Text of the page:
Meet Kabangu, Kenya's hip hop grandpas. Having started their careers in the 80s, they teach would-be rising stars the important values in life such as upholding peace, equality, prosperity and social justice. Little had been known about them up until now...
Security guards by night, hip hop heads by day, the band live in Kariobangi - Nairobi's informal settlements. An enthusiastic group of hip hop aficionados, they meet regularly to educate and mentor young upcoming talent. Or so it seems...
The group had remained in relative obscurity until recently - perhaps because they never existed. Kabangu are the fictional creations of Kenyan digital photographer Osborne Macharia and stylist Kevin Abraham, in their latest editorial series. The bands nonexistence has not limited them gathering over half a million views online. Some believed the group were real.
"It's a way of telling our stories, in our own different kind of way", says Osborne Macharia. "I think for so long Africa has been known to be a continent of war, poverty, disease, famine and so on. Sometimes when we actually travel outside and show images of back home people are always shocked and say that's not what I know about Africa from what I see in the media" he explains, adding it's "just to show people that yes we have our own issues but there is more to it, there is beauty, there is life and positive energy, there is fun".
The artists imagine rich backstories for their characters. Kenya's league of extravagant grannies -- another fictional ensemble -- were once corporate and government leaders in the 1970's but are now retired. They live the high life traveling to exotic and remote areas within Africa to explore, party and enjoy themselves in exclusivity.
Mrs. Kamau Njuguna - former governor, central bank of Kenya (1980-1985) - Macharia and Abraham managed to catch up with three of these group of extraordinary grannies in Somalia soon after they landed. Little had been known about them until now...Many online believed the grandmothers were real, some posting that they wanted to meet them and that the women's efforts had given them "life goals".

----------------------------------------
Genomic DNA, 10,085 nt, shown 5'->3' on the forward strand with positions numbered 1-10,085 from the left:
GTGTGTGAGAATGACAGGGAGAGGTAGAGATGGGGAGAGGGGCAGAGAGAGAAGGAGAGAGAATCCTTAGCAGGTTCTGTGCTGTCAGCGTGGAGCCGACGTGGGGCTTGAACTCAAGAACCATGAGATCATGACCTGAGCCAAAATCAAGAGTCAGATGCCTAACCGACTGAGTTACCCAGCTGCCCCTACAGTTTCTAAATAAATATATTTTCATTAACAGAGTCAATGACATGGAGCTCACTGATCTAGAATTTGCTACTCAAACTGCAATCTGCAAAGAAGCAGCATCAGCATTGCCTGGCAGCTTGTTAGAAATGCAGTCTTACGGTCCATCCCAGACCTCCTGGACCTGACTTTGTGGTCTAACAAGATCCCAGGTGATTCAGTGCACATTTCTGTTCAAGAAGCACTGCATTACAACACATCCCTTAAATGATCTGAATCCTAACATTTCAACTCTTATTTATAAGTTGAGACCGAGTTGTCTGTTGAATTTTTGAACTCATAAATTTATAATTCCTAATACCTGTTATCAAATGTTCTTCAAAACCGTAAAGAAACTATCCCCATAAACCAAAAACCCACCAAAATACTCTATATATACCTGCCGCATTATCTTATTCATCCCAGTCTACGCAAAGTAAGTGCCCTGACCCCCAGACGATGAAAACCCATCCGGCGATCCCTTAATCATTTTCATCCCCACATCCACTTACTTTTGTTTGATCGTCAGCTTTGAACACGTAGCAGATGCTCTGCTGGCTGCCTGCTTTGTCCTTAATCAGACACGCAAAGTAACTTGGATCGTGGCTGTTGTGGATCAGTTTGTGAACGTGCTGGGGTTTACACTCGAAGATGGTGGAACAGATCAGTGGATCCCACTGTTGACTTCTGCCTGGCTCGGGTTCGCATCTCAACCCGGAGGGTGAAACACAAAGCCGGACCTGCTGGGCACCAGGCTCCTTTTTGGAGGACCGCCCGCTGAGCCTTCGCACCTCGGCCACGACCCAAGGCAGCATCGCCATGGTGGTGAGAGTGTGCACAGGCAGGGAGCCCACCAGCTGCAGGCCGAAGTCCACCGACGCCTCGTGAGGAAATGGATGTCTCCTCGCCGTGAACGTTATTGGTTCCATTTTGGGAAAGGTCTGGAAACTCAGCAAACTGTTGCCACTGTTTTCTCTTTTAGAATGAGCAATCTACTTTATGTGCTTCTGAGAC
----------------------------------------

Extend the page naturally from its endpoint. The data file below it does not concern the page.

Mau Mau were guerilla fighters during Kenya's struggle for independence. Macharia and Abraham created an editorial series focused on them - where they became an elite group of freedom fighting opticians. In Kikuyu - one of the main languages in Kenya - Macicio translates to spectacles.
Karanja 'the mole' jere: normally operates underground with his modified underground breathing suite. His hair is designed to appear like a rodent burrowing through the soil and he's spectacles are telescopic able to see close to one kilometer away.
Nyakundi: communications expert and voice imitator, he uses the knobs attached to the mouth piece on his spectacles to imitate five different animals using code language.
Camo, 2015. The series of images aims to celebrate the beauty of African fabrics and is a joint collaboration between Kevin Abraham and fellow digital photographer Thandiwe Muriu.
"It was just a simple concept to celebrate the African prints, something that any African can relate to", says Kevin Abraham. "I chose to work with prints because at that time the textile industry in Kenya was facing a lot of issues in terms of bureaucracy and challenges to textile production in the country", he says adding I though "the best way to make this situation better and to put a different perspective of positivity to was to create these works".
"I wanted to make it diverse or different from any images you've come across so hence the colors and spectacles" says Abraham.
Afro Juba, 2015. The concept was to celebrate both African hairstyles as well as childhood games. The hairstyles were created by Kenyan locals Richard Kinyua and Corrine Muthoni. "Each image was representing a certain childhood game that all Kenyans identify with" says Macharia.
Pictured: Afro Juba 2015. Duf_Mpararo - Skinny dipping in tadpole infested water. "Once Kenyans identified with it, we also started to realize that many Africans go through the same thing. I think that's what makes this project really stand out" explains Macharia.
Afro Juba, 2015. Muwindo - Hunting for quails and other small birds. Skinny dipping in dirty water and hunting for quails were all childhood games many people could identify with, say Kevin Abraham and Osborne Macharia. "We used to it in Kenya but you find people from different countries, from Nigeria, from Ghana and from South Africa say yes we used to do that as well", adds Macharia.